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Flash Fiction Friday: The Spider Couch #3 – Final Installment!

Here is the third and final installment of “The Spider Couch” by Philip Tannehill. You can read the first two installments here and here.

But then came a knock upon the door.

The only guests we received these days were bankers demanding the money we owed them. So when I opened the door, despite the late hour, I was not surprised to see the drooping visage of Barnaby Granger staring up at me. Barnaby was head banker and a first rate savage in the gladiator arena of finances. He’d paid us plenty of visits at such unusual hours. I suppose being freakish, wealthy, and unmarried instilled in him an inclination to tromp around town after hours, haunting the penniless folks who owed him money.

On this night, I was only too happy to see him.

“Come on in, Barnaby old chap,” I said, opening the door wide and practically shooing him in.

“You’re in high spirits. Are you drunk?” he asked.

“Drunk?” I laughed haughtily. “Drunk on my newfound riches, perhaps.”

He raised an eyebrow and squinted at me through his brass monocle. “New found riches? Don’t tell me the Academy of Sciences welcomed you back.”

“Nothing of the sort. I’m a self-made man now, Barnaby, and I’ve invented the invention of a lifetime.”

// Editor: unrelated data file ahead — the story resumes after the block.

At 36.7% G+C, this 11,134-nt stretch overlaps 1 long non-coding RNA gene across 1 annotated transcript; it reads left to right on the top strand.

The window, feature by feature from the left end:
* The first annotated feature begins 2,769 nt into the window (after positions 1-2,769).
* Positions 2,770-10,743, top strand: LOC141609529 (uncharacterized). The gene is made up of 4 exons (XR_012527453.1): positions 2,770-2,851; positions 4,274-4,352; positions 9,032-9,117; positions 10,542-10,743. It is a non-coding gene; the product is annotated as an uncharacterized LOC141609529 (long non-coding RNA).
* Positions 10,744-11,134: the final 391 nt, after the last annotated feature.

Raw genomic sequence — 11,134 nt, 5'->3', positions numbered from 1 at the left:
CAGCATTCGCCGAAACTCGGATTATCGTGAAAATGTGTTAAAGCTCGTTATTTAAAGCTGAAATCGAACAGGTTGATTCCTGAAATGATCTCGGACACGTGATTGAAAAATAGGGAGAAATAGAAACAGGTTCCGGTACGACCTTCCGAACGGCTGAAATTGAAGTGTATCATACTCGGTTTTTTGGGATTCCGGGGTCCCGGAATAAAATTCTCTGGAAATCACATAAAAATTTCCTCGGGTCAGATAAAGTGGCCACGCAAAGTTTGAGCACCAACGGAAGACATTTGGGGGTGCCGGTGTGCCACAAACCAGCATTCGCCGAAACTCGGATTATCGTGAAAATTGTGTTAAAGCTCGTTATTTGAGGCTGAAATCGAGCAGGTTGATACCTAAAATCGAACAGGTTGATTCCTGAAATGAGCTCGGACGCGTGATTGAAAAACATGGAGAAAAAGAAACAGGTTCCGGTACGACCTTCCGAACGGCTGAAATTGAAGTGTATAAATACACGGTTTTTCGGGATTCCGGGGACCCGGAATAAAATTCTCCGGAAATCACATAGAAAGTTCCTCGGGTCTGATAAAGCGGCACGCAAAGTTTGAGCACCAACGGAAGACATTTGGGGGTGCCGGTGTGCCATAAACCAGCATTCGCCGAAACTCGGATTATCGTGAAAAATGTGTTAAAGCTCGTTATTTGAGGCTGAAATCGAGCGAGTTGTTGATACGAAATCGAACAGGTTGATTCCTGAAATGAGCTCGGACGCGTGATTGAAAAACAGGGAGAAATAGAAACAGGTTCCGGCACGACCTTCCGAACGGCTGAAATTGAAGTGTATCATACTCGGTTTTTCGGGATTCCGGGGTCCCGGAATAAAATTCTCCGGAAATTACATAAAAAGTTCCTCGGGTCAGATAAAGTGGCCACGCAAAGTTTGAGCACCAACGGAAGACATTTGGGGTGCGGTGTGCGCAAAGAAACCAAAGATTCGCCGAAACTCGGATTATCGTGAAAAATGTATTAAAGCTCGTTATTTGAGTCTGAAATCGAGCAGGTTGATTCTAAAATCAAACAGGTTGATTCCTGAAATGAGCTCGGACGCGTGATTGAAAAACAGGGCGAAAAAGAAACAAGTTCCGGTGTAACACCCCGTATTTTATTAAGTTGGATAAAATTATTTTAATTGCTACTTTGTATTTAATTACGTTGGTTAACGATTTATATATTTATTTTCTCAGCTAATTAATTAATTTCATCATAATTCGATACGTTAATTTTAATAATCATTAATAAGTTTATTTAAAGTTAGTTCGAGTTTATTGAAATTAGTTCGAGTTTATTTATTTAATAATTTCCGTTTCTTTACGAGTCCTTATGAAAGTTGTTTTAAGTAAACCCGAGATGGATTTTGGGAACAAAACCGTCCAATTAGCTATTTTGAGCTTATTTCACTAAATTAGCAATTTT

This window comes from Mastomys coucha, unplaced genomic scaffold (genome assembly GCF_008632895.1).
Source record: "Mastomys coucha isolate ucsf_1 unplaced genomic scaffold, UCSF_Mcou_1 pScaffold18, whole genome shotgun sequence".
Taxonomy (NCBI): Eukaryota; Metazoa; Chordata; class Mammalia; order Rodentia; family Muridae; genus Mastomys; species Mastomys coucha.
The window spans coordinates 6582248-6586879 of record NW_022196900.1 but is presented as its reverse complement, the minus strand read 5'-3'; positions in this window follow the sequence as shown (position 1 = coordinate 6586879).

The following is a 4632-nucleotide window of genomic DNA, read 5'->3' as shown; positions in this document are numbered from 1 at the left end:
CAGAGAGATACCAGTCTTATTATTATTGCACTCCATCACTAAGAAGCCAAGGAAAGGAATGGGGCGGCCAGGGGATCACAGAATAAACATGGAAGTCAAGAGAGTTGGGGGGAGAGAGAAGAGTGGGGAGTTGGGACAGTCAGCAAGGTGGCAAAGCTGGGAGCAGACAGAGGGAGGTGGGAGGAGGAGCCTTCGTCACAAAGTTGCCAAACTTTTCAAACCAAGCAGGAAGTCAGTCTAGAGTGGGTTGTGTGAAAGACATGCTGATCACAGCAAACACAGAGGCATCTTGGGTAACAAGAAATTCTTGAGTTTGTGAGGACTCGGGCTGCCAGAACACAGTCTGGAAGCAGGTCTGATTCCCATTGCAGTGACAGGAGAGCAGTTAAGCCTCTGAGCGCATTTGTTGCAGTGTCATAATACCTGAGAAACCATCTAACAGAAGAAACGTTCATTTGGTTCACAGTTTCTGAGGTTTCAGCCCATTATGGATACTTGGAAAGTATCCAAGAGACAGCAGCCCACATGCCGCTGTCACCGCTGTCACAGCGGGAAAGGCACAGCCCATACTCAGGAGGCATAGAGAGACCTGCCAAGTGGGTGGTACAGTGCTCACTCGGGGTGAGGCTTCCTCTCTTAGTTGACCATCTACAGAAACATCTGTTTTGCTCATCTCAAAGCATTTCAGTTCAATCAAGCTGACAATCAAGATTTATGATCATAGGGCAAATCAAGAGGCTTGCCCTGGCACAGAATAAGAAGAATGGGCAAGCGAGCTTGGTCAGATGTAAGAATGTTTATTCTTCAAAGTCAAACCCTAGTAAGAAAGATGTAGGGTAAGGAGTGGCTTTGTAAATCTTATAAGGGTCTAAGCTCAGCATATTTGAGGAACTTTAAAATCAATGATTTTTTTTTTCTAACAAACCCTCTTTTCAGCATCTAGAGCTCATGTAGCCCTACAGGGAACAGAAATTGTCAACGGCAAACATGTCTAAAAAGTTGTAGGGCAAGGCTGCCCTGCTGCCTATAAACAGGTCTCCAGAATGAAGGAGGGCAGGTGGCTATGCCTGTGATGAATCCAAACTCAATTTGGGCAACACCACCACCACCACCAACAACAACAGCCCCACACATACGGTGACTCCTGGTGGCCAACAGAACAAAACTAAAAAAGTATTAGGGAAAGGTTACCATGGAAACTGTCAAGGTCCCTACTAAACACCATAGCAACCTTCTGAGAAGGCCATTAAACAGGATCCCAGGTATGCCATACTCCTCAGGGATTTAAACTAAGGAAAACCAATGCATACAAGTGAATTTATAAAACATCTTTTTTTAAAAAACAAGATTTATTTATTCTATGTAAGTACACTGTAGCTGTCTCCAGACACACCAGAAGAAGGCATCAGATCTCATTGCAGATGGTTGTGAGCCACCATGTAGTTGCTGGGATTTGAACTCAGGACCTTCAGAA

His eyes lit up with excitement. “Is it a rocket ship?”

“Come on down to my laboratory and see for yourself,” I said, ushering him along toward the basement door.

As you can well imagine, Barnaby grew hesitant when he heard Griselda’s shrieks. I assured him that she was only having a minor panic attack and not to worry. He hesitated once more at the bottom of the staircase, when a thumbprint of moonlight shone down through the basement window and cast an evil glow upon the limbs of the spider couch.

“It’s . . . it’s . . . a giant spider!” he declared.


“Certainly looks like a spider to me.”

“Well, yes, it is. But it’s also a couch!”

I gave him a good push then and the dwarf banker tumbled shoes over comb-over straight into the clutches of the spider couch, which wasted no time in mummifying him. Griselda, not mummified, struggled to escape, but this only provoked the spider couch. Once the beast finished with Barnaby’s mummification, it bit Griselda’s head off.

I should have felt panic or regret, and most assuredly sadness. Instead, I found myself clapping my hands, as if in response to a dashing move at a racquetball tournament.

Over the next seven days, many more bankers knocked upon the door. To each of them, I revealed my newfound riches. My invention of a lifetime.

But without Griselda around and my laboratory totally occupied by the spider couch, I sank into a state of ennui. The house was no longer at risk of being stolen by the greedy bank, but I had no money to waste on idle entertainments, let alone food. I was missing something. A friend.

Alone with no one to care for, I let myself go. I sank down beneath the waves of boredom; I sank beneath the deepest depths of depression. I was ready to drown. When I got down to the bottom, something funny happened. I looked up one last time and saw a glimmer, like a shiny new kitchen appliance. In the glimmer I saw me, riding the spider couch like a knight, to fame and glory. I saw crowds of people shout their praise and bow down before the eight limbs of the deadly beast that I alone controlled. It was awesome.